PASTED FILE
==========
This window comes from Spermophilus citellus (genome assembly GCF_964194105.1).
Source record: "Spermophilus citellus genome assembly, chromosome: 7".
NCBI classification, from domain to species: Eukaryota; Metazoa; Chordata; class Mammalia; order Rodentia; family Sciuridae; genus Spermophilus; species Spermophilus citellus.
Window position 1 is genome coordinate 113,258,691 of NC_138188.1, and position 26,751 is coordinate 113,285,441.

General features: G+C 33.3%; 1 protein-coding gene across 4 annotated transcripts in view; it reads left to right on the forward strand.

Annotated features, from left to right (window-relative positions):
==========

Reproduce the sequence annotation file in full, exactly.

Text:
This window comes from Spermophilus citellus (genome assembly GCF_964194105.1).
Source record: "Spermophilus citellus genome assembly, chromosome: 7".
NCBI classification, from domain to species: Eukaryota; Metazoa; Chordata; class Mammalia; order Rodentia; family Sciuridae; genus Spermophilus; species Spermophilus citellus.
Window position 1 is genome coordinate 113,258,691 of NC_138188.1, and position 26,751 is coordinate 113,285,441.

General features: G+C 33.3%; 1 protein-coding gene across 4 annotated transcripts in view; it reads left to right on the forward strand.

Annotated features, from left to right (window-relative positions):